Extracting environmental information from lake water isotopes - a novel approac

Wednesday, 17 December 2014
Ben G Kopec1, Xiahong Feng2, Alex M Lauder1, Ross A Virginia2 and Eric S Posmentier1, (1)Dartmouth College, Earth Sciences, Hanover, NH, United States, (2)Dartmouth College, Hanover, NH, United States
It is well known that hydrogen (δD) and oxygen (δ18O) isotopic composition in precipitation defines a meteoric water line with a slope close to 8 and an intercept of 10, and that evaporation causes water to deviate from the line, acquiring a d-excess value different from 10. It has also been observed that a group of lakes subject to significant evaporation often define a line, which we refer to as the lake line, with a slope lower than 8. While there has been much discussion about the slope of lake lines and its dependence on relative humidity, little attention has been given to the scatter around these lines. We show that this seemingly random scatter contains systematic environmental information.

Water in over 20 lakes around Kangerlussuaq, Greenland, was collected in the summers of 2009 to 2013, and the δD and δ18O values were determined. Each year’s isotopic data were used to find: 1) the slope of the lake line; 2) the displacement of each lake parallel to the lake line, which we refer to as the “enrichment”; and 3) the distance between a given lake and the lake line, which we call the “deviance”. The enrichment and deviance are the values of the principal components, PC1 and PC2, respectively, of the set of δD and δ18O coordinates. When comparing the climate and environmental variables, we observed the following. A) The lake line slope varies from 4.12 to 4.63 among the 5 years. B) The enrichment is, in some years, significantly correlated with lake size and longitude (which increases along the moisture and temperature gradient). C) The deviance is significantly correlated with both lake size and longitude every year.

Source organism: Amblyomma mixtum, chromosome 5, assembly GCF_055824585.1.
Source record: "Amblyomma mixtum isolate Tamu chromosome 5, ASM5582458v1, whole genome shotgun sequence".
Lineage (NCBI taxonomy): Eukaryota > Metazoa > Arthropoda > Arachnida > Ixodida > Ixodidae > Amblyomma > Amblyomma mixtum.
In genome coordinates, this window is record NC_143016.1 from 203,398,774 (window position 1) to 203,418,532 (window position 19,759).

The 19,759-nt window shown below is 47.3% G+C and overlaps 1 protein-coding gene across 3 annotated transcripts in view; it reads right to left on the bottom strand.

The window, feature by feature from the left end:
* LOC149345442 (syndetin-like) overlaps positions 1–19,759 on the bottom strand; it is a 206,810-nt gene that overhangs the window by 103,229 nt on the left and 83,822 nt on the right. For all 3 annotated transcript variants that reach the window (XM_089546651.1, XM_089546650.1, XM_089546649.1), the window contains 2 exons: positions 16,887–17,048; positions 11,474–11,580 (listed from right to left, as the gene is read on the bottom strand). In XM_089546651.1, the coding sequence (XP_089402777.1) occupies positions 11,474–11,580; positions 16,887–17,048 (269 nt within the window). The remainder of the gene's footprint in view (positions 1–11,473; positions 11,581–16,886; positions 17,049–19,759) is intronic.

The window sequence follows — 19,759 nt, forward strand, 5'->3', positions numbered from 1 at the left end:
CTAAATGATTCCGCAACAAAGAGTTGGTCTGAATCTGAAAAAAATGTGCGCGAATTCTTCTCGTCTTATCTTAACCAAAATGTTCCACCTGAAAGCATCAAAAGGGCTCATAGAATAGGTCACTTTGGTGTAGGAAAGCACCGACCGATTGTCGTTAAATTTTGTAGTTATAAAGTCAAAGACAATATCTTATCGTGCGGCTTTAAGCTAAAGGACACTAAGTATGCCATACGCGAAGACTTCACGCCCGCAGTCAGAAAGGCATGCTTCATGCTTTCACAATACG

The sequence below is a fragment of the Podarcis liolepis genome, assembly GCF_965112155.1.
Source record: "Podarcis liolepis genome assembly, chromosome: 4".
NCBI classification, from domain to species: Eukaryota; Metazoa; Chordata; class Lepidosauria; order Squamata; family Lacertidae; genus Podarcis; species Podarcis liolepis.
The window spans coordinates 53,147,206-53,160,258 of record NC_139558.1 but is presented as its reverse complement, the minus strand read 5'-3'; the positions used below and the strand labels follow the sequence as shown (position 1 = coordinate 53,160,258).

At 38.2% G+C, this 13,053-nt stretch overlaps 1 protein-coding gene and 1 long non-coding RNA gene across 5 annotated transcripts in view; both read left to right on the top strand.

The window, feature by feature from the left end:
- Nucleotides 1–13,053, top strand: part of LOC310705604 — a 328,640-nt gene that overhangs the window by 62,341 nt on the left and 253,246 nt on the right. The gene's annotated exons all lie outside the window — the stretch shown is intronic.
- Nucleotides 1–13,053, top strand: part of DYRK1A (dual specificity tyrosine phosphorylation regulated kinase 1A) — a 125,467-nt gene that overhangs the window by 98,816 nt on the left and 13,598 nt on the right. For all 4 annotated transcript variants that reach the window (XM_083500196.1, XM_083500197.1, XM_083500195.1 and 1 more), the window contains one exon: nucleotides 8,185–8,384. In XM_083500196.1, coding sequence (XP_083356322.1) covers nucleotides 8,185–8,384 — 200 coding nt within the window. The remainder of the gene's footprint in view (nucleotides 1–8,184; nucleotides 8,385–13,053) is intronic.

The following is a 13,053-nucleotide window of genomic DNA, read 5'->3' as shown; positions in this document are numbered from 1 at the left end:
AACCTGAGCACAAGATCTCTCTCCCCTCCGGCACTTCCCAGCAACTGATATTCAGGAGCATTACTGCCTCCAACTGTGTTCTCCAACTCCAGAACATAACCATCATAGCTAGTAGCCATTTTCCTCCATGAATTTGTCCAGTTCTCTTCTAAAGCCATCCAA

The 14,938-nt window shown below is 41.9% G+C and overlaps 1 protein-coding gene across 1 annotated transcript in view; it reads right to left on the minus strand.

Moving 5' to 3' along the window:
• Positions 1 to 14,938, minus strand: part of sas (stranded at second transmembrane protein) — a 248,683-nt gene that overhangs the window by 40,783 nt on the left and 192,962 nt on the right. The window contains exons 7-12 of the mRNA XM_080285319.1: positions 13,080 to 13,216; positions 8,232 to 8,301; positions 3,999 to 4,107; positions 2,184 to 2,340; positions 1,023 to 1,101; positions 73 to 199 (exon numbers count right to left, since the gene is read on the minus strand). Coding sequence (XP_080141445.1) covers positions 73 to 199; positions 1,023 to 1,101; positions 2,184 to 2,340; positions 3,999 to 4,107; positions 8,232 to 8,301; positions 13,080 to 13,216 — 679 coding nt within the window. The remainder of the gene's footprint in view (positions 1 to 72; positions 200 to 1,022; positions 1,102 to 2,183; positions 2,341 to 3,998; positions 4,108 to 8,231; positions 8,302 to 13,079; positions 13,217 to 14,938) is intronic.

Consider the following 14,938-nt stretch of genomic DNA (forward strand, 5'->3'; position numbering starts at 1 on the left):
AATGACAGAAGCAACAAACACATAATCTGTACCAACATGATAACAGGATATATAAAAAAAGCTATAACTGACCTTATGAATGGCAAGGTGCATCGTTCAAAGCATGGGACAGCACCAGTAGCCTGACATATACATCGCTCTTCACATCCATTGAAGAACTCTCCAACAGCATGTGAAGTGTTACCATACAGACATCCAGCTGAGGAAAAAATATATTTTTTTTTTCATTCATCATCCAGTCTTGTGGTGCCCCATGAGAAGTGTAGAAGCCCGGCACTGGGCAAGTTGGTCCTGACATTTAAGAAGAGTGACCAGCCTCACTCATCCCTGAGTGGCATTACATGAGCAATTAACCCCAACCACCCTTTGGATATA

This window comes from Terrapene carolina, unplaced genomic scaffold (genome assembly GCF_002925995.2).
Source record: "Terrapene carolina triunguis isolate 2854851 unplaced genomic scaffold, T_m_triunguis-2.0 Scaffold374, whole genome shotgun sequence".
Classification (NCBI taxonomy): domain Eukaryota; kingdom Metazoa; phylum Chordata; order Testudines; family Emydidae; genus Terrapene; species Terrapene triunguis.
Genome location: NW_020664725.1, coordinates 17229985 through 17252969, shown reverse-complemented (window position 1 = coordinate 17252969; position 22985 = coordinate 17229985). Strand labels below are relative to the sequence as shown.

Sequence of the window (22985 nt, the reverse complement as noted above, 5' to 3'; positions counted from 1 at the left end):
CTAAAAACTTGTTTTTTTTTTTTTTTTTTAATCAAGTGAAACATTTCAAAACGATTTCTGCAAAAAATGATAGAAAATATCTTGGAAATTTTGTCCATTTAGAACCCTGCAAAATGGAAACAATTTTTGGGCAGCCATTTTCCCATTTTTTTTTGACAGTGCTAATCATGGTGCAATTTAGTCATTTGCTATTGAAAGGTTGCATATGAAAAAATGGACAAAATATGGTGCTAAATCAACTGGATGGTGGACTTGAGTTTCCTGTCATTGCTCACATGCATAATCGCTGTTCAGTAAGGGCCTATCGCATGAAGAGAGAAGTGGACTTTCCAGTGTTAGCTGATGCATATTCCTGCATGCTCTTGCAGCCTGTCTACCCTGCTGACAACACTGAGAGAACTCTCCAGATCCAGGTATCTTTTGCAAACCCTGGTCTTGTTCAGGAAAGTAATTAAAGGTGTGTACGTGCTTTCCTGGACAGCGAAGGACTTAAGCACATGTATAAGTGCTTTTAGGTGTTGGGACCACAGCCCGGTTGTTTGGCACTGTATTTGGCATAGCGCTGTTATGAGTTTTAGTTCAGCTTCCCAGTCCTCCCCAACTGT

A simple water and isotopic mass balance model suggests that the enrichment is largely controlled by the lake to basin area ratio, while the deviance is controlled predominantly by the humidity and isotopic ratios of air above the lake. The latter variables systematically change from east to west (glacial margin to coast), so longitude is a relevant explanatory variable. In addition, it appears the interannual variations of the lake line slope are controlled by the regional water balance, including precipitation, evaporation and humidity. Interestingly, the lake slope correlates quite well with the NAO index, which, according to our previous work, significantly influences the regional hydrological balance.